Four Facets of an Inspiring Recognition Program

June 9, 2015

 This is a little embarrassing, but, since it happened several years ago, I think I can claim a statute of limitations on it. It was during a holiday party, and we were at the point in the evening when our leadership was announcing our year-end award winners. I felt I was having a banner year, and was more than half expecting to be recognized for it. As the speaker described the contributions and achievements of the soon-to-be awardee, I became more confident that within moments I would be up there shaking hands and posing for photos. Maybe a speech? No, that would be too much. I was so sure, my butt was about two inches out of my chair in anticipation that I would need to stand. Any minute.

ceremony

But, wait. What?! It wasn’t my name being announced. In fact, it was my arch nemesis’. I quietly lowered until I could feel the harsh reality of my chair on my glutei maximi. And then applauded heartily while privately shooting imaginary arrows at my target.

It’s true that very often award ceremonies have a motivating effect: they encourage the current awardees to live up to their winning status and others to strive to be the next one to be in the spotlight. But, sometimes they can be demotivating. I simply resigned myself to the idea that I just needed to keep being the best I could be, while also knowing that I would probably never be in that circle. But, others may give up and stop trying altogether. While this may be a character flaw, it is also what realistically happens. Sometimes.

What to do? We can’t all be winners, or it undermines the entire concept of winning. But, most of us do need to feel like we are important, that our work matters, and that we have the potential for greatness. And, that is why a varied and diverse recognition program is so important. The most successful programs feature:

Service Awards.  Yes, I just said we can’t all be winners, but here is an example of when we all can. In these modern times, longevity is a big deal. All the more reason to make a big deal when an anniversary comes up. These are not a “thank you for showing up” awards, but sincere appreciation for loyalty and commitment. Turnover is costly. Giving service awards is one way you can make it appealing to stay—by offering tangible incentives and the honor of be acknowledged.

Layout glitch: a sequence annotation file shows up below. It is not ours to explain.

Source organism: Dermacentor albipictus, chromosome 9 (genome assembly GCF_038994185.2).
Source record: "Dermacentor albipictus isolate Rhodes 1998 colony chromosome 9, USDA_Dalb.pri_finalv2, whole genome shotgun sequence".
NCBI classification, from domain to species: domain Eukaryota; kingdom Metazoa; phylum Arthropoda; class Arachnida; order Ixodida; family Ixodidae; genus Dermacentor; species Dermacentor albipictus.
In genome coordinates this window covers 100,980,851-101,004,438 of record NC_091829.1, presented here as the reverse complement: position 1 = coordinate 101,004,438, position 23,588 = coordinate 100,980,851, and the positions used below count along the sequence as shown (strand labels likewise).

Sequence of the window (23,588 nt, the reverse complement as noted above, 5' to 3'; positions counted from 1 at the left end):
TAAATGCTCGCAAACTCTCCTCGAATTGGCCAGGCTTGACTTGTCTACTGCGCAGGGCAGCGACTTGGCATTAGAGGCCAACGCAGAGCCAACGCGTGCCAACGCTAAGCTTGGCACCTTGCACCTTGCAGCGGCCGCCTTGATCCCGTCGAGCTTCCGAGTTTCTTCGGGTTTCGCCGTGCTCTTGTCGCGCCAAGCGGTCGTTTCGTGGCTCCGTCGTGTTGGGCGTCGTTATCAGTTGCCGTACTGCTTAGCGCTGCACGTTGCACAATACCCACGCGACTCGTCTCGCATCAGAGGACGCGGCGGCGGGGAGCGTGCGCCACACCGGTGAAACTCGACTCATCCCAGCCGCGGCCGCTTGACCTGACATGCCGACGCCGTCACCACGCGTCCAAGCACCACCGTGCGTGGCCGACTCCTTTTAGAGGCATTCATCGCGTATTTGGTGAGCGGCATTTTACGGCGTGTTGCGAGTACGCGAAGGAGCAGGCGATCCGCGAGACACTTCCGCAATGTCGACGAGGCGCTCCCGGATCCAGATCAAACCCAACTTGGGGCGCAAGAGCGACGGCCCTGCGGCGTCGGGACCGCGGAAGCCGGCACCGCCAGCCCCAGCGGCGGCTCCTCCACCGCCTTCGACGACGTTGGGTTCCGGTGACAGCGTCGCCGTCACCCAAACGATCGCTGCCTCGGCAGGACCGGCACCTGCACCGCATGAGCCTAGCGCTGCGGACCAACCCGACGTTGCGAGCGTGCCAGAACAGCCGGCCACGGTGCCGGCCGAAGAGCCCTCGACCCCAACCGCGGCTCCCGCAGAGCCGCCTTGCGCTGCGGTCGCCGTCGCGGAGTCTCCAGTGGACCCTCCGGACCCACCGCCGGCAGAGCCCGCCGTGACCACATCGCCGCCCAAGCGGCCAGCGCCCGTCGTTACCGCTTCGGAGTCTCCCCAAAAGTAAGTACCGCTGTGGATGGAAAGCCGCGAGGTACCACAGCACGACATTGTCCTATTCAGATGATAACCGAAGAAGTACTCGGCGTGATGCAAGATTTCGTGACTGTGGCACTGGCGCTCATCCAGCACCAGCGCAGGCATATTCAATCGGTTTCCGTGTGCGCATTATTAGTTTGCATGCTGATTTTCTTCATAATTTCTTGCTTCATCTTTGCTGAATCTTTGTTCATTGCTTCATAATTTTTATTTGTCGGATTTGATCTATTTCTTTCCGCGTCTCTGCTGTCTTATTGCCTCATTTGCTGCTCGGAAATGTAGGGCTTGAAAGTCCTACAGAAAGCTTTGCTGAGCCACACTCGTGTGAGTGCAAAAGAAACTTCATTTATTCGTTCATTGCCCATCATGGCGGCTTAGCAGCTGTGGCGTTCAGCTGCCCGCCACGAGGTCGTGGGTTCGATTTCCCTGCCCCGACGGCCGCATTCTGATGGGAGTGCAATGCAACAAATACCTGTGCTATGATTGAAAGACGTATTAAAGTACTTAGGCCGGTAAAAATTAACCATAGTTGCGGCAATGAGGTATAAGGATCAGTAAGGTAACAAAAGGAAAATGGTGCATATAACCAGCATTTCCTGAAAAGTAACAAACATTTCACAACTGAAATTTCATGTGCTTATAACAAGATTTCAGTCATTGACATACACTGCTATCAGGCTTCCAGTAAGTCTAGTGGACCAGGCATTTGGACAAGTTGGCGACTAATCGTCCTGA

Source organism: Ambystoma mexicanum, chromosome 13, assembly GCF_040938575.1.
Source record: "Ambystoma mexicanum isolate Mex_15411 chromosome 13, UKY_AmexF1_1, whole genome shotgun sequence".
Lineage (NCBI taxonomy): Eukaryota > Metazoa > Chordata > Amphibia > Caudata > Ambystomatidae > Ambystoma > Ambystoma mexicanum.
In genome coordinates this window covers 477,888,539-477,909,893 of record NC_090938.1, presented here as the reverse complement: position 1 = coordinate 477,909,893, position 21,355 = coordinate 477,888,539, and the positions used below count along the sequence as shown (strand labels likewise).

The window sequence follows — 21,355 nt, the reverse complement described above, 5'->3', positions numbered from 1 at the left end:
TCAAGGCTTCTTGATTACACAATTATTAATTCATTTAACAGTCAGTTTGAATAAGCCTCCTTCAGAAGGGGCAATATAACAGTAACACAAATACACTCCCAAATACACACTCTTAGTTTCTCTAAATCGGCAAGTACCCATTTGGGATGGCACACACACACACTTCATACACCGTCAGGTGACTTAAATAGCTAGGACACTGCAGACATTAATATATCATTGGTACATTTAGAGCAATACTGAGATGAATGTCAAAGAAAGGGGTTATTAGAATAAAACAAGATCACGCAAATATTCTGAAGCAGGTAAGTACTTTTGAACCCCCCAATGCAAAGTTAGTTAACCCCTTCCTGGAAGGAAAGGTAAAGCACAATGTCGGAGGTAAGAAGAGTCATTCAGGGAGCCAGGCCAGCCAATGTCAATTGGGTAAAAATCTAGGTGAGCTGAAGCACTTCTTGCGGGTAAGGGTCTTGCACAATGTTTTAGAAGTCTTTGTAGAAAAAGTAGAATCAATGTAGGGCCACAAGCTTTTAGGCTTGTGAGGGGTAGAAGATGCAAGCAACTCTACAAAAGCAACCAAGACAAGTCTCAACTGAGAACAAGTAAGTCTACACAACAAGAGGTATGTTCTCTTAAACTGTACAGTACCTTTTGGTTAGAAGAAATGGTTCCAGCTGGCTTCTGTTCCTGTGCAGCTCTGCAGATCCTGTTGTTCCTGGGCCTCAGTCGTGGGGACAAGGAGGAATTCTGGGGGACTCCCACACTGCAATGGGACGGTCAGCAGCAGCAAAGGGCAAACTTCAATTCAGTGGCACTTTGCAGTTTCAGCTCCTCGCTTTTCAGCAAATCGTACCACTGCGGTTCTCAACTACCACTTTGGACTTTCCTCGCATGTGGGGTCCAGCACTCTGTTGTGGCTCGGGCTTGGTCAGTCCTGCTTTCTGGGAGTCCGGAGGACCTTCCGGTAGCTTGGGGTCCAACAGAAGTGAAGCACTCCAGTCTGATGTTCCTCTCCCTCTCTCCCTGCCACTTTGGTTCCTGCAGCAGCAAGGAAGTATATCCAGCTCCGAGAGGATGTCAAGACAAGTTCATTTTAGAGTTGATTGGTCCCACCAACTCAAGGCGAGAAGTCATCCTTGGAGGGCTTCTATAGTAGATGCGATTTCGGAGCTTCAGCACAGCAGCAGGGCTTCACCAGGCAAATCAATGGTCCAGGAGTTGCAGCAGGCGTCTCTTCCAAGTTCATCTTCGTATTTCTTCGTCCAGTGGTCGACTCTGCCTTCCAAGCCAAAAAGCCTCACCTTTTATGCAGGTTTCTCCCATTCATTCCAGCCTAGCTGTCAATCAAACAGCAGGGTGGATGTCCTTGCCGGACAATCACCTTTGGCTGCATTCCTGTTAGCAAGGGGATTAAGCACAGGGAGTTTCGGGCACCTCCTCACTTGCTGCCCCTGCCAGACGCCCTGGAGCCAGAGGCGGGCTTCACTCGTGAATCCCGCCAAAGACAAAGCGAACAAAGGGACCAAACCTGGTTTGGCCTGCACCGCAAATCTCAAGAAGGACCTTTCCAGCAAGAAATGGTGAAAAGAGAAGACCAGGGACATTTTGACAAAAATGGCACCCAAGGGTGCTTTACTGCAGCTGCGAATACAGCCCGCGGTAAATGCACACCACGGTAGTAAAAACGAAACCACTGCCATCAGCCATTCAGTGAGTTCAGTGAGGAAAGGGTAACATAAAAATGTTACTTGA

Day-to-Day Recognition. Your biggest opportunity to reach everyone on your team lies in these simple, frequent expressions of thanks, encouragement, and praise. These are not career-making moments, but the kinds of small feats that happen in the days in between. Taking time to give a card or note on these occasions sends a message that you noticed and you’re appreciative—and that small wins can eventually lead to big ones.

Achievement Awards. Annual or semi-annual awards are a way to highlight the best of the best: those who have consistently gone above and beyond, exceeded expectations, or demonstrated excellence. In conjunction with other efforts, these awards serve as a way to communicate your values and goals as an organization. And, of course, to give credit to those who are contributing so much to your success. As long as they are not your only employee recognition initiatives, there is no risk of alienating or discouraging the rest of your staff.        

Special Celebrations. Whether it’s a company-wide event or an individual team activity, recognizing the contributions of many is a crucial element to any recognition program. No one person runs your business—it takes the skills, talent, and dedication of all. The more your employees receive gratitude and reinforcement for working as a team, the more they will.

What are your big takeaways? Celebrate the individual, the team, the big days, and the small days and you’ll have a well-rounded plan that spans the entire year. And leaves everyone feeling inspired in one way or another!

 

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Allison is currently living out the elaborate fantasy she described to her now-former staff and colleagues in early 2001. With a hearty dose of courage and absolutely no plan of action, she abruptly left her middle-management job to become a writer—and today she is doing just that in her role as Baudville's Senior Content Writer. She's here to tell you everything she's learned in her 20-years+ professional life, plus a lot more. She's wordy like that!

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